I’ve been talking about blogging and general business/marketing things a lot recently, so I thought it was about time for some more technical stuff. Don’t expect this to be too in-depth though, as I had this idea while washing up :0)
The problem with people subscribing to RSS feeds rather than visiting your site is you have less idea who is reading. Visitors to web pages leave tracks: IP addresses, browser versions, referrer details and all manner of other tidbits of information. RSS feed readers don’t provide so much in the way of clues, so I started thinking about how I could tell who is reading the RSS feeds on the Wiblog system..
The extremely popular Feedburner does this and much more, but requires sign up for every individual feed, which isn’t really practical for the Wibloggers. So as usual I’m going to attempt to roll my own.
The first thing to realise is that to track requests to any RSS resource, you need a unique reference for each visitor. The IP address would be great for this, except for the fact that some readers (including my favourite Bloglines) have one IP, but many people who connect to that RSS feed through it. That’s a problem, and I’m not sure what to do about it. Whether Feedburner have a way around that particular bugbear or not I don’t know.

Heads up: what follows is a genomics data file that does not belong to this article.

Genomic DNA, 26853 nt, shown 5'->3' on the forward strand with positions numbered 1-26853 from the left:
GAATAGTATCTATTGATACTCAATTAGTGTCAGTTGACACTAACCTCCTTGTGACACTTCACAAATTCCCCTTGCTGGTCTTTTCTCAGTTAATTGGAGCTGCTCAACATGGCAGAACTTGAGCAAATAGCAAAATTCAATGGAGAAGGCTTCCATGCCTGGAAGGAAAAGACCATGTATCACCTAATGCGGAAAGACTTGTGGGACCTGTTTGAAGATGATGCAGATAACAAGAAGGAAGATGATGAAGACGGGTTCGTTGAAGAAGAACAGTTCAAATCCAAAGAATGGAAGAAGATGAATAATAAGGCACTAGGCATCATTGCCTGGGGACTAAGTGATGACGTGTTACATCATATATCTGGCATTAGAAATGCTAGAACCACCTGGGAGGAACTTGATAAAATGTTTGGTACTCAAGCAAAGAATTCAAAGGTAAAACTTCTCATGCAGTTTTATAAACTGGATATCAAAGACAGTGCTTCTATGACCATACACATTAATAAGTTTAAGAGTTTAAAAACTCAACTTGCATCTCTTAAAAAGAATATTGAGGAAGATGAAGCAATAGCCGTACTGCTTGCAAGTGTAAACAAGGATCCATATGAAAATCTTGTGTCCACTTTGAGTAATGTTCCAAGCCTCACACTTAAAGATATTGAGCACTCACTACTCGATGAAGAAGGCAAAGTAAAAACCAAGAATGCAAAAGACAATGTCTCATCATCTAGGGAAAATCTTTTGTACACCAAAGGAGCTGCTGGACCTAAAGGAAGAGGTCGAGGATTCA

So there’s one problem. The second niggle is that feed readers by their very nature hit an RSS feed quite often. Sometimes every 4 hours, sometimes every 30 minutes. But at any rate, it’s a lot. And there’s no point in storing every individual request as the database would easily become very large with pretty useless data.
So what I came up with is this. Each RSS feed on Wiblog.com will check the database to see if the requesting IP address has made a request for that feed before. If not, a new record will be inserted storing the IP address (I could do a lookup of the domain, too) and the datestamp of the first feed request. If the requesting IP has requested that feed before, the database will just be updated with the datestamp of the request. So, the table could end up looking like this:
|Unique ID||Referrer IP||First request||Last request|
|1||22.214.171.124||01/01/2006 10:00||30/03/2006 14:00|
|1||126.96.36.199||01/01/2006 10:00||27/03/2006 12:00|
|1||188.8.131.52||01/01/2006 10:00||12/01/2006 12:00|
So here we can see that all the IPs made their first requests at the same date and time. Therefore at that date I had 3 subscribers. However IP 184.108.40.206 hasn’t made a request for well over a month, so I can discount them. Any feed reader that hasn’t read a feed in over 2 weeks is pretty much to be ignored, in my book. So at the present time I have 2 subscribers.
A simple table like that is enough to create basic statistics of subscribers. There are a lot of caveats and problems with this idea, but it’s a start. However I’m not only only person to think about this. If you know a better way to do this, please let me know.